The Bucks had something of a crowd at center that year. Milwaukee already had Elmore Smith at the position. He was acquired from the Lakers in the deal featuring Kareem Abdul-Jabbar, and had played well. However, Smith had knee problems throughout his career, and they weren’t showing any signs of going away. The Bucks had picked Swen Nater in the 1974 draft and still had his rights when his ABA team in Virginia folded. He joined Milwaukee, so Lloyd didn’t have much space to thrive. Then in January 1977, the Bucks traded Smith to Cleveland for a package that included a couple of first-round draft picks. It opened up a little playing time for Scott, who averaged 5.8 points in 14.9 minutes. “The head coach then was Larry Costello, and he really liked me because I was always fighting and hustling.” Scott said. “I got to play quite a bit at the start, but then Larry got fired. Don Nelson, who was an assistant, moved up to the head coaching job. His philosophy was - you don’t play rookies.”

The Bucks traded Nater to the Buffalo Braves when they had the chance to pick up a draft choice to take UCLA’s Johnson. They had taken Kent Benson first overall in the NBA draft. In addition, Milwaukee added center John Gianelli in training camp in another swap with Buffalo. Lloyd only played eight minutes a game for the Bucks, and he must have known by then he was a spare part on the roster. On December 2, 1977, Milwaukee cut him.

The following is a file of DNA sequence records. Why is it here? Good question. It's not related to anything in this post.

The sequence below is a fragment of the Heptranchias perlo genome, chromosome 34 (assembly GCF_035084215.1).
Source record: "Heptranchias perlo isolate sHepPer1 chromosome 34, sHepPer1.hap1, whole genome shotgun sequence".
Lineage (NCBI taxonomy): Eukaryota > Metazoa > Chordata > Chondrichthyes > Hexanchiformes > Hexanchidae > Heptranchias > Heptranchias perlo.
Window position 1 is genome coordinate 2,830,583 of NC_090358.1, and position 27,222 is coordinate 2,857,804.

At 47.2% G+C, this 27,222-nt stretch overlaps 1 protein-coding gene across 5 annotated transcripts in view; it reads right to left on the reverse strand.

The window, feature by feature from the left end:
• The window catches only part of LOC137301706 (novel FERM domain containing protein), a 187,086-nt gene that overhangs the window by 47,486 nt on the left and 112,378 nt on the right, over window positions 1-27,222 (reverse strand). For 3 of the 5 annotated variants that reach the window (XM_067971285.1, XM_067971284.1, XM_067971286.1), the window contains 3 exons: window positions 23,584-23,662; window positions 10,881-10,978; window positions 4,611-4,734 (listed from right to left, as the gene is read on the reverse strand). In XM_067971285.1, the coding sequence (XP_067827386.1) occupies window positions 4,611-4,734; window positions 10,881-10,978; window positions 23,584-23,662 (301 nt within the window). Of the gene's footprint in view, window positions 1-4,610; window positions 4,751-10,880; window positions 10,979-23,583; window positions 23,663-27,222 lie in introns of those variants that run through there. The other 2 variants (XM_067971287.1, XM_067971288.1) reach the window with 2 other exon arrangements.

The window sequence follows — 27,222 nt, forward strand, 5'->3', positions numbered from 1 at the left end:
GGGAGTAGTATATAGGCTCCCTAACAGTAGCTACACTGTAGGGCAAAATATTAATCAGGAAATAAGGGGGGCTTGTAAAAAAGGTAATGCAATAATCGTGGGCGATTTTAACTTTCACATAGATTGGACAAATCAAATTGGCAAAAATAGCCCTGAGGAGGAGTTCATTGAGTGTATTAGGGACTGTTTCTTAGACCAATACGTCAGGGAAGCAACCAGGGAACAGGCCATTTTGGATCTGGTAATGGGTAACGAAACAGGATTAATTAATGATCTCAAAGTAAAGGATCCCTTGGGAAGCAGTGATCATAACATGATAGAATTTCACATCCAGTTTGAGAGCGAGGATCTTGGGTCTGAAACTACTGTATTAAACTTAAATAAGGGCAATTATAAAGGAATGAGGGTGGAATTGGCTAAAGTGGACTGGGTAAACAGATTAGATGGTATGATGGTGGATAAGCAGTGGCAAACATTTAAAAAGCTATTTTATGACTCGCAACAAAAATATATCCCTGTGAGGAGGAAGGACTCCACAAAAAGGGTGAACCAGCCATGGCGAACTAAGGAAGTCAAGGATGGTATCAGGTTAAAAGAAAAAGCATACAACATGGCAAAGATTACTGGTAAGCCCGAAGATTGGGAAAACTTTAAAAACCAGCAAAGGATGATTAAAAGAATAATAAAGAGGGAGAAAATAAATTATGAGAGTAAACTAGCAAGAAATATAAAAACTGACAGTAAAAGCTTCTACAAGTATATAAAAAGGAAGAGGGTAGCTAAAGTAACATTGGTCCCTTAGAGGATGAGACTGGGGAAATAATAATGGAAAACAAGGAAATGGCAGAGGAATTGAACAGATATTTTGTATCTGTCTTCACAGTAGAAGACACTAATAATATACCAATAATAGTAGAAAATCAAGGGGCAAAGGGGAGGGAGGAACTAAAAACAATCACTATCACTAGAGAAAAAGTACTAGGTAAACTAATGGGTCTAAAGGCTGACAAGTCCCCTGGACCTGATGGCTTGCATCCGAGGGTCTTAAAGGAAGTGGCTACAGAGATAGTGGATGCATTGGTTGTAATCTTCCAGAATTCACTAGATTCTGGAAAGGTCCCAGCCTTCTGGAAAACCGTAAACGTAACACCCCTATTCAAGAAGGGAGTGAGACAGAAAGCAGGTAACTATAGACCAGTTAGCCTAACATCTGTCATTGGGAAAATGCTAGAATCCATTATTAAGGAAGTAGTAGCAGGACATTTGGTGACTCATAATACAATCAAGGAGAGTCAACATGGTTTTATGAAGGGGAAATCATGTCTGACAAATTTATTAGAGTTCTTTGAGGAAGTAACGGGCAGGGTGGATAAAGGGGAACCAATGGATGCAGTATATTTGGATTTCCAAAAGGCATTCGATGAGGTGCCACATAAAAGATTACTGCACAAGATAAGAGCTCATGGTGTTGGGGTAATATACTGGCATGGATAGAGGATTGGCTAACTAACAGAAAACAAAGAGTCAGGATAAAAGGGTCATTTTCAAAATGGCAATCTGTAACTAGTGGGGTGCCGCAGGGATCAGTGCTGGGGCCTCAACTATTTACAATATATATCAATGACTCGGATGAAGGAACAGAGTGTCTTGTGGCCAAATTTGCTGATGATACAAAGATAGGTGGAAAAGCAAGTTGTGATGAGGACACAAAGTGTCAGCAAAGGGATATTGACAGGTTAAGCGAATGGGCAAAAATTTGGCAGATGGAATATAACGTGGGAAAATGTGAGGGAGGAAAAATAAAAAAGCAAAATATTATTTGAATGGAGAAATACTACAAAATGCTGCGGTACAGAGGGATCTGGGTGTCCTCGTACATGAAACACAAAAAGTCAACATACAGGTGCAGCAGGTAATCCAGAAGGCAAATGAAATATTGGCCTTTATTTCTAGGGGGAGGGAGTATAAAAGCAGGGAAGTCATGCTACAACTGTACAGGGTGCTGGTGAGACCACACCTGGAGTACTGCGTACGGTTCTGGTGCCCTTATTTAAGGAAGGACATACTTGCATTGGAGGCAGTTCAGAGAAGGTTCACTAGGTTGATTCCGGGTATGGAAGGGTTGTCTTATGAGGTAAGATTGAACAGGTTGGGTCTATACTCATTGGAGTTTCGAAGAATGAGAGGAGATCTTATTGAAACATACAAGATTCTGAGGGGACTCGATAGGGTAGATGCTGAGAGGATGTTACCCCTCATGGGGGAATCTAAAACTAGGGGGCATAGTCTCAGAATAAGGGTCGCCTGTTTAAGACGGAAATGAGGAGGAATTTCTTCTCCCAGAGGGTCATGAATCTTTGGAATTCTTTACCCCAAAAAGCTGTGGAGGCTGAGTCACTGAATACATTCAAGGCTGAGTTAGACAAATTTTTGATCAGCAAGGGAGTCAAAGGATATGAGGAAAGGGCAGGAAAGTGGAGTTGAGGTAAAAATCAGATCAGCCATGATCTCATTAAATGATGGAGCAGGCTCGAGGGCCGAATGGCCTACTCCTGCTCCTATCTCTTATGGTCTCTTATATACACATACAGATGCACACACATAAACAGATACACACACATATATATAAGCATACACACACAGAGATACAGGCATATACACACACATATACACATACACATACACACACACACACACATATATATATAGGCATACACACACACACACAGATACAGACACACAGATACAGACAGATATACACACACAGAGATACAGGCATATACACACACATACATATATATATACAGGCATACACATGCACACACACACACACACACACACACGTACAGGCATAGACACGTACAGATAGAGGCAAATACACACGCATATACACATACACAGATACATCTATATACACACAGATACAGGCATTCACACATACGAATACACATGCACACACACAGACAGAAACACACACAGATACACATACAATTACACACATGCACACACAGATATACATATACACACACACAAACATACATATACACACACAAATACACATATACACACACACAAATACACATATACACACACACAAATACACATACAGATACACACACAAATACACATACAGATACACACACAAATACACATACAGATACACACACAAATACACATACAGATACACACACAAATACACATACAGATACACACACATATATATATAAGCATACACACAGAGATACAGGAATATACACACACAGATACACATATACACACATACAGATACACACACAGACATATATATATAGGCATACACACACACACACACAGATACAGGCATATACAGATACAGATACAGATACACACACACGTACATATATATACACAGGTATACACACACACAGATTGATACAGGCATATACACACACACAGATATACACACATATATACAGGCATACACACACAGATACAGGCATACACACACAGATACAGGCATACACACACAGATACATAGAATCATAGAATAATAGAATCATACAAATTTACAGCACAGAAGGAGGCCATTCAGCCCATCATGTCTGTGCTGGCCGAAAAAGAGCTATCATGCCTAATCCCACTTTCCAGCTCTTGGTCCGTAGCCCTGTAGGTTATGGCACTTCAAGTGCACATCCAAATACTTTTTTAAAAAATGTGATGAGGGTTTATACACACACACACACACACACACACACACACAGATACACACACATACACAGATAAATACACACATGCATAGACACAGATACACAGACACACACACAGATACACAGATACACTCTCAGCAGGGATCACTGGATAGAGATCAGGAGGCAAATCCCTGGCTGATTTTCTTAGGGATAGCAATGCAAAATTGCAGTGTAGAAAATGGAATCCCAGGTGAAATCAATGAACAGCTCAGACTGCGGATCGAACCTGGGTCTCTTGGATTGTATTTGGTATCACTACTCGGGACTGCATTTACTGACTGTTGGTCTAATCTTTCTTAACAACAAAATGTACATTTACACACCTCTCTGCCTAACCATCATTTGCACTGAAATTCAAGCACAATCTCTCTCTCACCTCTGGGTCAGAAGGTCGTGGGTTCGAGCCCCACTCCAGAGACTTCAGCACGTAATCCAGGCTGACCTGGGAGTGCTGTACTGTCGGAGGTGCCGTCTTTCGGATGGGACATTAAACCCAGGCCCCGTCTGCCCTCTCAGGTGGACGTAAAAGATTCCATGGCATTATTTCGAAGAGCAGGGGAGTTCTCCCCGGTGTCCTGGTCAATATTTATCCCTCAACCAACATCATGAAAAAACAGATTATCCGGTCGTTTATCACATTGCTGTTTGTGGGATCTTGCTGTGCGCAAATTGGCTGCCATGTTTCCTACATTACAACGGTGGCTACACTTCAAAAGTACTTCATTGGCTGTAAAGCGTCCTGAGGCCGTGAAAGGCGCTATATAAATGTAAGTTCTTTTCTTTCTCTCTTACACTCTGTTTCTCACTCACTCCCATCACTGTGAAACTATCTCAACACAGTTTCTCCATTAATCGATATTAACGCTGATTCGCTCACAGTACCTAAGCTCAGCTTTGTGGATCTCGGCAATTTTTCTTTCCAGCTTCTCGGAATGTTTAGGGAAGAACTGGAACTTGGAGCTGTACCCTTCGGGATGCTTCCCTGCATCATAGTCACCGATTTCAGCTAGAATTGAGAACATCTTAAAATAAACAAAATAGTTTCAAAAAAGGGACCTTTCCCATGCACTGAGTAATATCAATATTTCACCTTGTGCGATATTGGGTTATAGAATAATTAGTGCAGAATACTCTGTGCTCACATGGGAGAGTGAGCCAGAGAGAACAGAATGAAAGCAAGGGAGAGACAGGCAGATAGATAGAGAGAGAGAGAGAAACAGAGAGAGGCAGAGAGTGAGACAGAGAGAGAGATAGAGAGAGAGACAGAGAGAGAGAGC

Happily for him, the Braves signed him as a free agent less than a week later. A lot of bodies passed through Buffalo that season, and playing time was still an issue. Nater was the starting center, but Lloyd (56 games) and Jim McDaniels received some minutes as backups. Scott’s best game statistically came on March 2, when he scored 10 points in a loss to San Antonio. Buffalo finished 27-55 under Cotton Fitzsimmons.

“Buffalo was a hockey town, and they had an arena known as the Aud,” Lloyd said later. “Hardly anybody came to the games. There would be a place that held 18,000 people, and sometimes only 2,000 showed up.”